In this article we will discuss about:- 1. Definitions of Individual Differences 2. Types of Individual Differences 3. Causes of Individual Differences 4. Role of Individual Differences in Education.
Definitions of Individual Differences:
1. Drever James:
“Variations or deviations from the average of the group, with respect to the mental or physical characters, occurring in the individual member of the group are individual differences.”
2. Good, C.V.:
“The variation or deviations among individual is regard to a single characteristics or a number of characteristics, those differences which in their totality distinguish one individual from another.”
3. Skinner, C.E.:
“Today we think of individual differences as including any measurable aspect of the total personality.”
4. Woodworth, R.S. and Marquis, D.G.:
“Individual differences are found in all psychological characteristics physical mental abilities, knowledge, habit, personality and character traits.”
“The psychology of individual differences is largely the study of group differences. This study classifies individuals by age, traits, sex, race, social class and so on, and observes the differences within and between those groups. Physical, mental, social and cultural differences etc. are being studied, under individual differences.” – John P.De Ceeceo
Perhaps the first task of every teacher in a class should be to know and study individual differences among his pupils. Individual differences in bodily appearance and physique, habits and skills, interests and temperaments, abilities and attainments have already been recognised.
According to Skinner, “Today we think of individual differences as including any measurable aspect of the total personality.” It is clear from this definition of individual differences that it comprehends every aspect of human personality which is in some manner measurable.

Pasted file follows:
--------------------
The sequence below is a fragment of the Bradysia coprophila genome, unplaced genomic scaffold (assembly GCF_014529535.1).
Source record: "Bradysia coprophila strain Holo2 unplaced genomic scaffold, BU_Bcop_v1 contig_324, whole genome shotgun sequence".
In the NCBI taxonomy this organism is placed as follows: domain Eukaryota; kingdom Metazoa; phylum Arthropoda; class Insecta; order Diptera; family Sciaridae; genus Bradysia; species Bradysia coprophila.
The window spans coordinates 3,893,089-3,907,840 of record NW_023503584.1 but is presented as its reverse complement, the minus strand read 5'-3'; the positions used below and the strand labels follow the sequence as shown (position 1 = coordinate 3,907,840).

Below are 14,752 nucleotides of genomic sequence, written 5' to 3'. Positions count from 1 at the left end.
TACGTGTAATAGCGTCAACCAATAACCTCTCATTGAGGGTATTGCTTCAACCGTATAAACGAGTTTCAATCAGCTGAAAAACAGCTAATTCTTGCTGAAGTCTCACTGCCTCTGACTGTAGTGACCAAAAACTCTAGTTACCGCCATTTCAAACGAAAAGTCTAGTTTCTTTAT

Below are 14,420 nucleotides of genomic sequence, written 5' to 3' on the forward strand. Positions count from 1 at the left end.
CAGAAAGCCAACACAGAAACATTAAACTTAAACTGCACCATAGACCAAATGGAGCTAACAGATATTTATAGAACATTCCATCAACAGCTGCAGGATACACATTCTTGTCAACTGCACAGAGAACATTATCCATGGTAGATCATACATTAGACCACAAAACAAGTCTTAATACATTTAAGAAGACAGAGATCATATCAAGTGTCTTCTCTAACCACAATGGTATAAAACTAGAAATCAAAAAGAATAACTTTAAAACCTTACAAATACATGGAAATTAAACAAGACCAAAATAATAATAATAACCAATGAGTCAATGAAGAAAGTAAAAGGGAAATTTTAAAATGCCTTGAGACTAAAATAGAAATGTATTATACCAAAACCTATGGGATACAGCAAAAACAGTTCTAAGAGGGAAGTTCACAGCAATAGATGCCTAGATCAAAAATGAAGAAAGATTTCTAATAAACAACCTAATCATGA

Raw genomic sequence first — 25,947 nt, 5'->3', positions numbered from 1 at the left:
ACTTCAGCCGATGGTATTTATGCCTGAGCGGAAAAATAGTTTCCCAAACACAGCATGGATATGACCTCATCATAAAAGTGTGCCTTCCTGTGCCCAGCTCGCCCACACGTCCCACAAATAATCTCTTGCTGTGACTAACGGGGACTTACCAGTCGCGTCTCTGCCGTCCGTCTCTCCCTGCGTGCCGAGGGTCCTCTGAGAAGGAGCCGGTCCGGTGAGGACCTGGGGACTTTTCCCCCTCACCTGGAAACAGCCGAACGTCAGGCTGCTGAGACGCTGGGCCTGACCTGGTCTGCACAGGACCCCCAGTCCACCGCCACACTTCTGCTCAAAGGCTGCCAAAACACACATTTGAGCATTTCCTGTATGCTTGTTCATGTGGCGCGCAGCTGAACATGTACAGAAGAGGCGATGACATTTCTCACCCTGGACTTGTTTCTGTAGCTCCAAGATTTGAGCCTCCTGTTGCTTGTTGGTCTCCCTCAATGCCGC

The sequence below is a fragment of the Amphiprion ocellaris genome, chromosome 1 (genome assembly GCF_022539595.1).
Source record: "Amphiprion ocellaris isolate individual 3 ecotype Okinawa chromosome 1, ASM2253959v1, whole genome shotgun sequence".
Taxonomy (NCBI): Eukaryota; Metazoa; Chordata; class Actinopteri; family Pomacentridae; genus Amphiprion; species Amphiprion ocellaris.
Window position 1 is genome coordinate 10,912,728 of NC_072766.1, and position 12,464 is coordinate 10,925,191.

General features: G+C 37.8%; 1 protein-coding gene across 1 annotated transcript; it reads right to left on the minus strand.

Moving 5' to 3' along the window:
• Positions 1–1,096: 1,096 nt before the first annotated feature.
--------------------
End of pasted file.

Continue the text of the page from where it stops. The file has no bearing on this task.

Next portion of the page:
Types of Individual Differences:
1. Physical differences:
Shortness or tallness of stature, darkness or fairness of complexion, fatness, thinness, or weakness are various physical individual differences.
2. Differences in intelligence:
There are differences in intelligence level among different individuals. We can classify the individuals from super-normal (above 120 I.Q.) to idiots (from 0 to 50 I.Q.) on the basis of their intelligence level.
3. Differences in attitudes:
Individuals differ in their attitudes towards different people, objects, institutions and authority.
4. Differences in achievement:
It has been found through achievement tests that individuals differ in their achievement abilities. These differences are very much visible in reading, writing and in learning mathematics.
These differences in achievement are even visible among the children who are at the same level of intelligence. These differences are on account of the differences in the various factors of intelligence and the differences in the various experiences, interests and educational background.
5. Differences in motor ability:
There are differences in motor ability. These differences are visible at different ages. Some people can perform mechanical tasks easily, while others, even though they are at the same level, feel much difficulty in performing these tasks.
6. Differences on account of sex:
McNemar and Terman discovered the following differences between men and women, on the basis of some studies:
(i) Women have greater skill in memory while men have greater motor ability.
(ii) Handwriting of women is superior while men excel in mathematics and logic.
(iii) Women show greater skill in making sensory distinctions of taste, touch and smell etc., while men show greater reaction and conscious of size- weight illusion.
(iv) Women are superior to men in languages, while men are superior in physics and chemistry.
(v) Women are better than men in mirror drawing. Faults of speech etc. in men were found to be three times of such faults in women.
(vi) Women are more susceptible to suggestion while there are three times as many colour blind men as there are women.
(vii) Young girls take interest in stories of love, fairy tales, stories of the school and home and day-dreaming and show various levels in their play. On the other hand boys take interest in stories of bravery, science, war, scouting, stories of games and sports, stories and games of occupation and skill.
7. Racial differences:
There are different kinds of racial differences. Differences of environment is a normal factor in causing these differences. Karl Brigham has composed a list on the basis of differences in levels of intelligence among people who have migrated to United States from other countries.
On the basis of these average differences between the races, the mental age of a particular individual cannot be calculated since this difference is based on environment.
8. Differences due to nationality:
Individuals of different nations differ in respect of physical and mental differences, interests and personality etc. ‘Russians are tall and stout’; ‘Ceylonese are short and slim’; ‘Germans have no sense of humour’; ‘Yellow races are cruel and revengeful’; ‘Americans are hearty and frank’; Indians are timid and peace-loving’ and the like observations enter into our common talk.